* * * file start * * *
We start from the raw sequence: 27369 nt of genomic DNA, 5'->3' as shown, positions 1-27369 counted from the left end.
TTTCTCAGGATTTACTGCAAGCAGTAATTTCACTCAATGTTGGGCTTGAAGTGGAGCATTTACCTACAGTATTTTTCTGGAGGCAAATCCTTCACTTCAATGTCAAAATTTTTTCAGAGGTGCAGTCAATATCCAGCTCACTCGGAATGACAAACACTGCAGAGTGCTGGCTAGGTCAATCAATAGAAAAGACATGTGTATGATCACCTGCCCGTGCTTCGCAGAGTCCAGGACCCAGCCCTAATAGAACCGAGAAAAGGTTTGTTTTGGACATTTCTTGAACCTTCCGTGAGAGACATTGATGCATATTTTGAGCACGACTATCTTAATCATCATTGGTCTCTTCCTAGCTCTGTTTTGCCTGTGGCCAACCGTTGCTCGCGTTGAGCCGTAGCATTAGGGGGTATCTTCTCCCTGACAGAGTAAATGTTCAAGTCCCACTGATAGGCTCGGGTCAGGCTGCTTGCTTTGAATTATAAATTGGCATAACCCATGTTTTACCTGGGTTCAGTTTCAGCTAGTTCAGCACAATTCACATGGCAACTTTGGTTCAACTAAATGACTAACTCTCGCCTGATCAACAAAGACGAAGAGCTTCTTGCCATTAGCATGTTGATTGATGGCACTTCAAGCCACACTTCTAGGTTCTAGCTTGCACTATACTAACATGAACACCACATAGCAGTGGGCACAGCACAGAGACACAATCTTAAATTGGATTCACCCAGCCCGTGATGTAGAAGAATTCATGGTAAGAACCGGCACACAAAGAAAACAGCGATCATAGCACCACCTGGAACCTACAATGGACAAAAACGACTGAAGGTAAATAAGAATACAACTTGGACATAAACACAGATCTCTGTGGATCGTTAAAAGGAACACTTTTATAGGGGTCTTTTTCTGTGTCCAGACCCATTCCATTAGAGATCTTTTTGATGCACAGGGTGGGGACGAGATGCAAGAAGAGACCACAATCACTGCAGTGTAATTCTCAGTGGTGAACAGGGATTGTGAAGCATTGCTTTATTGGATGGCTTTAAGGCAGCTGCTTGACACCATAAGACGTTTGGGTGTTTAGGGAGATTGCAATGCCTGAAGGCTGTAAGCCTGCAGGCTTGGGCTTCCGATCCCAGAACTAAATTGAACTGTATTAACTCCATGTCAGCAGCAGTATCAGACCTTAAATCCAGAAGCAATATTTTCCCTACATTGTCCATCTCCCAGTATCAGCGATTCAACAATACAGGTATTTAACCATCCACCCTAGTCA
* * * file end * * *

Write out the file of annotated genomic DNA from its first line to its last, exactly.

We start from the raw sequence: 27369 nt of genomic DNA, 5'->3' as shown, positions 1-27369 counted from the left end.
TTTCTCAGGATTTACTGCAAGCAGTAATTTCACTCAATGTTGGGCTTGAAGTGGAGCATTTACCTACAGTATTTTTCTGGAGGCAAATCCTTCACTTCAATGTCAAAATTTTTTCAGAGGTGCAGTCAATATCCAGCTCACTCGGAATGACAAACACTGCAGAGTGCTGGCTAGGTCAATCAATAGAAAAGACATGTGTATGATCACCTGCCCGTGCTTCGCAGAGTCCAGGACCCAGCCCTAATAGAACCGAGAAAAGGTTTGTTTTGGACATTTCTTGAACCTTCCGTGAGAGACATTGATGCATATTTTGAGCACGACTATCTTAATCATCATTGGTCTCTTCCTAGCTCTGTTTTGCCTGTGGCCAACCGTTGCTCGCGTTGAGCCGTAGCATTAGGGGGTATCTTCTCCCTGACAGAGTAAATGTTCAAGTCCCACTGATAGGCTCGGGTCAGGCTGCTTGCTTTGAATTATAAATTGGCATAACCCATGTTTTACCTGGGTTCAGTTTCAGCTAGTTCAGCACAATTCACATGGCAACTTTGGTTCAACTAAATGACTAACTCTCGCCTGATCAACAAAGACGAAGAGCTTCTTGCCATTAGCATGTTGATTGATGGCACTTCAAGCCACACTTCTAGGTTCTAGCTTGCACTATACTAACATGAACACCACATAGCAGTGGGCACAGCACAGAGACACAATCTTAAATTGGATTCACCCAGCCCGTGATGTAGAAGAATTCATGGTAAGAACCGGCACACAAAGAAAACAGCGATCATAGCACCACCTGGAACCTACAATGGACAAAAACGACTGAAGGTAAATAAGAATACAACTTGGACATAAACACAGATCTCTGTGGATCGTTAAAAGGAACACTTTTATAGGGGTCTTTTTCTGTGTCCAGACCCATTCCATTAGAGATCTTTTTGATGCACAGGGTGGGGACGAGATGCAAGAAGAGACCACAATCACTGCAGTGTAATTCTCAGTGGTGAACAGGGATTGTGAAGCATTGCTTTATTGGATGGCTTTAAGGCAGCTGCTTGACACCATAAGACGTTTGGGTGTTTAGGGAGATTGCAATGCCTGAAGGCTGTAAGCCTGCAGGCTTGGGCTTCCGATCCCAGAACTAAATTGAACTGTATTAACTCCATGTCAGCAGCAGTATCAGACCTTAAATCCAGAAGCAATATTTTCCCTACATTGTCCATCTCCCAGTATCAGCGATTCAACAATACAGGTATTTAACCATCCACCCTAGTCA